Welcome to Minds @ UW

About This Item

Drama and history : teaching historical thinking through role-play

Show full item record

File(s):

Author(s)
Cochran, Daniel J.
Advisor(s)
Johnson, Edric C.
Date
2015
Subject(s)
Drama in education; Role playing; History--Study and teaching (Middle school)
Abstract
This action research project examined the effects of drama-based, role-playing strategies on student academic performance and motivation to learn history. This paper discusses the skills necessary to be an effective historical researcher and critical thinker. It analyzes various studies on drama-based practices and looks specifically at role-playing exercises with an emphasis on Mantle of the Expert. It provides challenges faced when implementing these practices to over 130 eighth grade students in an early American history classroom. Furthermore, the research highlights changes the teacher made during instruction days and how students responded to these changes. Student motivation was measured using a pre-project and post-project historical thinking survey. Student understanding and attitudes toward drama-based strategies were documented and evaluated through two sessions of student interviews conducted by the teacher. Student responses to the drama-based activities were documented in a teacher observation and reflection journal along with descriptions of the various strategies used. The first person perspectives of the teacher and students of the drama provides essential information into the value of drama-based education and how it can improve instruction to provide an environment conducive to the learning of history and exploration through inquiry-based learning and interpretation through various perspectives. The research concluded that drama based strategies and Mantle of the Expert have a positive impact on student motivation and understanding of thinking like a historian. The results support the inclusion of drama based role-playing strategies and the Mantle of the Expert inquiry based approach to middle school social studies courses. This approach combines the skills needed for students to develop into independent decision-makers within a student- centered classroom environment that promotes social interaction when problem solving.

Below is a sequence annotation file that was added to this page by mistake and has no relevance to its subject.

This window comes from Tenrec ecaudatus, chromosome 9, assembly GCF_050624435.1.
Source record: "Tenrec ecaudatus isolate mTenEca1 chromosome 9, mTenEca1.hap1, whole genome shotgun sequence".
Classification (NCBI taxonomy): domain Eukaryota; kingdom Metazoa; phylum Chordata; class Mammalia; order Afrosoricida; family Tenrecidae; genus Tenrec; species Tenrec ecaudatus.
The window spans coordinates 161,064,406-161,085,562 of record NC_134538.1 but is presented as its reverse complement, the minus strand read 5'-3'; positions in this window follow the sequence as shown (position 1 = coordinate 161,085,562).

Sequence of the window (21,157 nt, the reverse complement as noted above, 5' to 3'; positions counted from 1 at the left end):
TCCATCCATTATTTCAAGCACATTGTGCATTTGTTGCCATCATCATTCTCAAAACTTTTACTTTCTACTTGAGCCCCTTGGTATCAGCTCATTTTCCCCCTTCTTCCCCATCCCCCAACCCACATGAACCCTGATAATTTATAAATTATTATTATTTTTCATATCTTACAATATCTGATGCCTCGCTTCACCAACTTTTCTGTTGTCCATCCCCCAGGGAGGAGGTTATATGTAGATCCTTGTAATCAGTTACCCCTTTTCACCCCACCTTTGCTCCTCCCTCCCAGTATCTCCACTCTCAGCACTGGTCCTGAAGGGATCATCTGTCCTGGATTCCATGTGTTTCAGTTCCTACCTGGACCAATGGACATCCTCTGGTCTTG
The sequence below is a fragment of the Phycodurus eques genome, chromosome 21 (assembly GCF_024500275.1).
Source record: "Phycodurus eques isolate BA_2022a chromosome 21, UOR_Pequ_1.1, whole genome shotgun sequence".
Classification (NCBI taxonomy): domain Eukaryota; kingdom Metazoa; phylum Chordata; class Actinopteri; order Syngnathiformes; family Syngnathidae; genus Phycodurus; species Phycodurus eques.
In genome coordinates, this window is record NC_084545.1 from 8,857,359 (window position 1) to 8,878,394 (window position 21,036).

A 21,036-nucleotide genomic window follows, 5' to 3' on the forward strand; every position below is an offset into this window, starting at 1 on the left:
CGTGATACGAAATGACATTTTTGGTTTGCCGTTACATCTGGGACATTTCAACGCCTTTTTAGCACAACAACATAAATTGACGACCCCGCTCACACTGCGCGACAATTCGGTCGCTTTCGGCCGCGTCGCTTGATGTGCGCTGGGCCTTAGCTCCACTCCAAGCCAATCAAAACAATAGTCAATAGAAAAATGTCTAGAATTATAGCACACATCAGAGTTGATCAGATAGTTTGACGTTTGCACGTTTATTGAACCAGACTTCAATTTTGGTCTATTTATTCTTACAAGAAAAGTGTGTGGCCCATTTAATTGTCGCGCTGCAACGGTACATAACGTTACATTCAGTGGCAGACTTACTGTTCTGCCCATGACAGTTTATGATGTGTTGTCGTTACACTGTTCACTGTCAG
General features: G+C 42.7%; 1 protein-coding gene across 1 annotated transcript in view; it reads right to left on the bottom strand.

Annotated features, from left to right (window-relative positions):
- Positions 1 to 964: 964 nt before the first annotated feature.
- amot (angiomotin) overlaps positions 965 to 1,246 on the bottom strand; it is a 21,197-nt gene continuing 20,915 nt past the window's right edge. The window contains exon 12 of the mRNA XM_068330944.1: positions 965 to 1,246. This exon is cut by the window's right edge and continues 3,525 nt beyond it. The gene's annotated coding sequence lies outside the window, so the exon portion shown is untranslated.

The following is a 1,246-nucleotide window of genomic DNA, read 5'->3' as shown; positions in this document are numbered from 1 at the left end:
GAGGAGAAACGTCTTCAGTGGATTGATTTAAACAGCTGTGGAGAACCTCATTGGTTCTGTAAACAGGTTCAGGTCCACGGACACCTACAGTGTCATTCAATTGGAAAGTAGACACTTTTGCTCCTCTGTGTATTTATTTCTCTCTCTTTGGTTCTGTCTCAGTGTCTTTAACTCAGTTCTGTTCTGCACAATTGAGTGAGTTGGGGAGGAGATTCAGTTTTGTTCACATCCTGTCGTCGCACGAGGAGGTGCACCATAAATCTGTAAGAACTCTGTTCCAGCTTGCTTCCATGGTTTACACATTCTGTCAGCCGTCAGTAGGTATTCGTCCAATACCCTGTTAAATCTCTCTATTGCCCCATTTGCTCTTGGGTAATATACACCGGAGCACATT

Description
This file was last viewed in Adobe Reader 2015 release.
Permanent link
http://digital.library.wisc.edu/1793/74518 
Export
Export to RefWorks 

Part of

Show full item record



Advanced Search

Browse

Deposit materials

About MINDS@UW